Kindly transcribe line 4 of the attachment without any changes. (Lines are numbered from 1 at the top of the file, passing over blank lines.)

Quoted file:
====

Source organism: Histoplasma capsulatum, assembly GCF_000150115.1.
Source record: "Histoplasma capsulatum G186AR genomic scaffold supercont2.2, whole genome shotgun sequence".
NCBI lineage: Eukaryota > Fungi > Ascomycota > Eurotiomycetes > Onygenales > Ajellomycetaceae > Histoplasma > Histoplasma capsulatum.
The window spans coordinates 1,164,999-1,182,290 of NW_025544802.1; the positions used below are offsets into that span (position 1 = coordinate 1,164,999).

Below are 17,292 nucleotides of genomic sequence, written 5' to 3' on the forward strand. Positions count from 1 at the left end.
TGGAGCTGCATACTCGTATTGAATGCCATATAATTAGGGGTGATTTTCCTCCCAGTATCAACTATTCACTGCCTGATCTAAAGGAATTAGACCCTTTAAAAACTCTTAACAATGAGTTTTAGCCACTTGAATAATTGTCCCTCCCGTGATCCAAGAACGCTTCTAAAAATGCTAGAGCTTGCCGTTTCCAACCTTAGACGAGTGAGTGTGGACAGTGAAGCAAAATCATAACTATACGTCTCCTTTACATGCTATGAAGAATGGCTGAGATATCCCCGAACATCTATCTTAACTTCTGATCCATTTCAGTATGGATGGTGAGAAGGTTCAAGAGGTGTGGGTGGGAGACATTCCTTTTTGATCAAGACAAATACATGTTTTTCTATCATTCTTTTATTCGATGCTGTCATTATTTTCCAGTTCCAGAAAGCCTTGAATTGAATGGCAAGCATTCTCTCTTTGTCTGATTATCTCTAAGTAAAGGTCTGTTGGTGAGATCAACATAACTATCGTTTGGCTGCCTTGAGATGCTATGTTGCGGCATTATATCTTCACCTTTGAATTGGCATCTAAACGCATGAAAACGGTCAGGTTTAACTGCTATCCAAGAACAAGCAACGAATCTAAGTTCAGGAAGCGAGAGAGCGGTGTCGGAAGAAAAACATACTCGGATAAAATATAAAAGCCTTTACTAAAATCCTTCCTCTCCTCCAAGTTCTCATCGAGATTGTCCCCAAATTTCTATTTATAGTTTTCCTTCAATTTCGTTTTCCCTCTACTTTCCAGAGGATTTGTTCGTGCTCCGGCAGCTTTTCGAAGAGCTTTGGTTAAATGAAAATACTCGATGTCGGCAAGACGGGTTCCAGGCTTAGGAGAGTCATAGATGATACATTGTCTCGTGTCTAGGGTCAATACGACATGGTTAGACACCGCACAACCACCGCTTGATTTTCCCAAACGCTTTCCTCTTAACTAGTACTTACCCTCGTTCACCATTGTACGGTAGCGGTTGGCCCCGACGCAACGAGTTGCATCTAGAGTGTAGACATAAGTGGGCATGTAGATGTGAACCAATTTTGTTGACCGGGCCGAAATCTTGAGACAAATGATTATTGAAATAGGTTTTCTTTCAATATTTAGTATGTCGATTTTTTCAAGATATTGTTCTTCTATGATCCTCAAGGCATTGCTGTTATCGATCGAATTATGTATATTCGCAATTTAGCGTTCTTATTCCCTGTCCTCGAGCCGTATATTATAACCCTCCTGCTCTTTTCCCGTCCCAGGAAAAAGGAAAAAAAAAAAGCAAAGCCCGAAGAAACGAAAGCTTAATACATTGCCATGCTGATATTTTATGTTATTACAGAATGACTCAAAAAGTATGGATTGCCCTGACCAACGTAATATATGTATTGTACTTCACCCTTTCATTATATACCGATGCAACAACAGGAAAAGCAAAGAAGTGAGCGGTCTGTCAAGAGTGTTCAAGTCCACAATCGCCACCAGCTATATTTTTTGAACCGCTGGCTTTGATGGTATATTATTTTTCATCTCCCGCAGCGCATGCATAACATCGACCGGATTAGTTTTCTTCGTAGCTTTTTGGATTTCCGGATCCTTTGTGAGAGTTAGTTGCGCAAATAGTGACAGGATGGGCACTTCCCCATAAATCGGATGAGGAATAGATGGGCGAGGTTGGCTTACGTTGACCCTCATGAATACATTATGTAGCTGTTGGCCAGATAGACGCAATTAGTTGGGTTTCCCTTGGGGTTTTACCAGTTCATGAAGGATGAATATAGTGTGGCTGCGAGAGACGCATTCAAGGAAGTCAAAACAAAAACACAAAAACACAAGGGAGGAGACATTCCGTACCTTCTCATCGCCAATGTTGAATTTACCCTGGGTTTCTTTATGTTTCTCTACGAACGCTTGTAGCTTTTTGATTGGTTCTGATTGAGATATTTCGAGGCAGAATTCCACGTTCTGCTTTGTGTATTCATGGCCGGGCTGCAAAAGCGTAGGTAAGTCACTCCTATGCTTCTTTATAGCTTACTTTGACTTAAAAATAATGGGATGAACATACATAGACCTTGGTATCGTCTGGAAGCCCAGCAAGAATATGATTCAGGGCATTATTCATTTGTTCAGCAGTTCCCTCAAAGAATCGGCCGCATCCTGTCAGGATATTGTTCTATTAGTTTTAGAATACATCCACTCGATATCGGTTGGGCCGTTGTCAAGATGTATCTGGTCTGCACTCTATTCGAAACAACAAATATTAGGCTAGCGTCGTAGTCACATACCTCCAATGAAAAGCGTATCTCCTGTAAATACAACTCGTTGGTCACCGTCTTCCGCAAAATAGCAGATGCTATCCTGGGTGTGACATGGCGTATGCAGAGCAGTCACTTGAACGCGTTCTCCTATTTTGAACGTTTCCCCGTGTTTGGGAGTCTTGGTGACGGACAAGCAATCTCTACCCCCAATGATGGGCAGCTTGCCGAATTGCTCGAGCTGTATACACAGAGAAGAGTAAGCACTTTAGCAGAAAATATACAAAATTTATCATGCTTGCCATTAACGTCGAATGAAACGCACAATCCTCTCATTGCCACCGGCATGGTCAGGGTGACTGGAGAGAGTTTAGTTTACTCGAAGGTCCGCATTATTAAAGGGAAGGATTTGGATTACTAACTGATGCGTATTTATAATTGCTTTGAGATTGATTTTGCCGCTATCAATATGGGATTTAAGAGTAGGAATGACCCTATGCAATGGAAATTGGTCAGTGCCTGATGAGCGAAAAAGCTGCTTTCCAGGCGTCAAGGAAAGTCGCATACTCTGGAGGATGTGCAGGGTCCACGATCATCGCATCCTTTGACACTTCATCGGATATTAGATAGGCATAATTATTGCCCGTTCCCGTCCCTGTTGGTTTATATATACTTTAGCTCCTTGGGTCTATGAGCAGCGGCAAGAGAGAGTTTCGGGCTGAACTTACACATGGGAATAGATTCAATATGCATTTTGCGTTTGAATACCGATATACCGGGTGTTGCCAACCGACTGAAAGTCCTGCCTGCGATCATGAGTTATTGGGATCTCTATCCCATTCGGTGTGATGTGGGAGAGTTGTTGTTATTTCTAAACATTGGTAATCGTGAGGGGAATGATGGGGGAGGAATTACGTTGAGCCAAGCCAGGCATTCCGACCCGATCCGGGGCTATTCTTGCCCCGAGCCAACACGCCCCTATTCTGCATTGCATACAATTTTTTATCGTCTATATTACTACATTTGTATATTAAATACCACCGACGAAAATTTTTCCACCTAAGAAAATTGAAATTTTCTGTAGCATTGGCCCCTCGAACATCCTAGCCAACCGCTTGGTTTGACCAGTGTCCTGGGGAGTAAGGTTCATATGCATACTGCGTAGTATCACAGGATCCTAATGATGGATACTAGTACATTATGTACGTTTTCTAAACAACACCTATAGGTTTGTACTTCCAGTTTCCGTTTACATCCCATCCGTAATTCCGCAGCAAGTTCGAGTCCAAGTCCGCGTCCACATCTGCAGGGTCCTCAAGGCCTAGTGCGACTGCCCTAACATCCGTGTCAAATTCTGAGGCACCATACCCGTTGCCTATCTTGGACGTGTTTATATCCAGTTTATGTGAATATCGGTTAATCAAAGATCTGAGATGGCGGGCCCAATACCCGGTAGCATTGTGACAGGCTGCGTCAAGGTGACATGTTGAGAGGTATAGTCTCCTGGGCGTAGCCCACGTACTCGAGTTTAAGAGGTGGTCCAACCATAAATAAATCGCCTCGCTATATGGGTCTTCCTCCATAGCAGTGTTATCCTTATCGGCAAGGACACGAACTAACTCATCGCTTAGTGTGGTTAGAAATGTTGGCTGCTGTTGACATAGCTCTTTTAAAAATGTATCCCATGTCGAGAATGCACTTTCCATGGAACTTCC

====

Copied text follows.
The window spans coordinates 1,164,999-1,182,290 of NW_025544802.1; the positions used below are offsets into that span (position 1 = coordinate 1,164,999).